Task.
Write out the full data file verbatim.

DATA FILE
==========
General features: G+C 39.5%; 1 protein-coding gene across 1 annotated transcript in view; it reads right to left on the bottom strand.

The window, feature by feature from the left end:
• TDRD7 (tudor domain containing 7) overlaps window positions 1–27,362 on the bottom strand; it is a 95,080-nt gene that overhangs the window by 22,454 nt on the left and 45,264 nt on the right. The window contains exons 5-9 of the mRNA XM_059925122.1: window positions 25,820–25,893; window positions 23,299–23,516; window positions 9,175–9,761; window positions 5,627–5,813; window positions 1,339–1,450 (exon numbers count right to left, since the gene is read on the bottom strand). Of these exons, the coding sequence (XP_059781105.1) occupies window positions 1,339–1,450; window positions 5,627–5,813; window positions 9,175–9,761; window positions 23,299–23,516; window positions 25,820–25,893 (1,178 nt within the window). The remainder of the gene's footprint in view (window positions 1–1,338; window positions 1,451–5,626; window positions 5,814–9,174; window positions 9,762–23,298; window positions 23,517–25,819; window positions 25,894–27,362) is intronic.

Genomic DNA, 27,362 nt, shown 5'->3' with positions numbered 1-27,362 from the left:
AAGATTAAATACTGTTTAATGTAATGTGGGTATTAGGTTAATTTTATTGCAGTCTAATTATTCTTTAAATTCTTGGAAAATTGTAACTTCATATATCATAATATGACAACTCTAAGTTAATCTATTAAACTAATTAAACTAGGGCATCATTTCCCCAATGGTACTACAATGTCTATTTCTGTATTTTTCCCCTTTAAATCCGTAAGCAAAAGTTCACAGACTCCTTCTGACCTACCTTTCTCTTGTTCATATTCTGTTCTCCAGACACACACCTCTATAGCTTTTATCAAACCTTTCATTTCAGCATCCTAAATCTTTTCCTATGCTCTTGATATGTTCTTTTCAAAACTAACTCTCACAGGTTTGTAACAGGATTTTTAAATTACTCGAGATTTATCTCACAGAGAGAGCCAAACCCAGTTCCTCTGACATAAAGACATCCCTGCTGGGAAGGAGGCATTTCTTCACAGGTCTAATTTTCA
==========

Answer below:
General features: G+C 39.5%; 1 protein-coding gene across 1 annotated transcript in view; it reads right to left on the bottom strand.

The window, feature by feature from the left end:
• TDRD7 (tudor domain containing 7) overlaps window positions 1–27,362 on the bottom strand; it is a 95,080-nt gene that overhangs the window by 22,454 nt on the left and 45,264 nt on the right. The window contains exons 5-9 of the mRNA XM_059925122.1: window positions 25,820–25,893; window positions 23,299–23,516; window positions 9,175–9,761; window positions 5,627–5,813; window positions 1,339–1,450 (exon numbers count right to left, since the gene is read on the bottom strand). Of these exons, the coding sequence (XP_059781105.1) occupies window positions 1,339–1,450; window positions 5,627–5,813; window positions 9,175–9,761; window positions 23,299–23,516; window positions 25,820–25,893 (1,178 nt within the window). The remainder of the gene's footprint in view (window positions 1–1,338; window positions 1,451–5,626; window positions 5,814–9,174; window positions 9,762–23,298; window positions 23,517–25,819; window positions 25,894–27,362) is intronic.

Genomic DNA, 27,362 nt, shown 5'->3' with positions numbered 1-27,362 from the left:
AAGATTAAATACTGTTTAATGTAATGTGGGTATTAGGTTAATTTTATTGCAGTCTAATTATTCTTTAAATTCTTGGAAAATTGTAACTTCATATATCATAATATGACAACTCTAAGTTAATCTATTAAACTAATTAAACTAGGGCATCATTTCCCCAATGGTACTACAATGTCTATTTCTGTATTTTTCCCCTTTAAATCCGTAAGCAAAAGTTCACAGACTCCTTCTGACCTACCTTTCTCTTGTTCATATTCTGTTCTCCAGACACACACCTCTATAGCTTTTATCAAACCTTTCATTTCAGCATCCTAAATCTTTTCCTATGCTCTTGATATGTTCTTTTCAAAACTAACTCTCACAGGTTTGTAACAGGATTTTTAAATTACTCGAGATTTATCTCACAGAGAGAGCCAAACCCAGTTCCTCTGACATAAAGACATCCCTGCTGGGAAGGAGGCATTTCTTCACAGGTCTAATTTTCA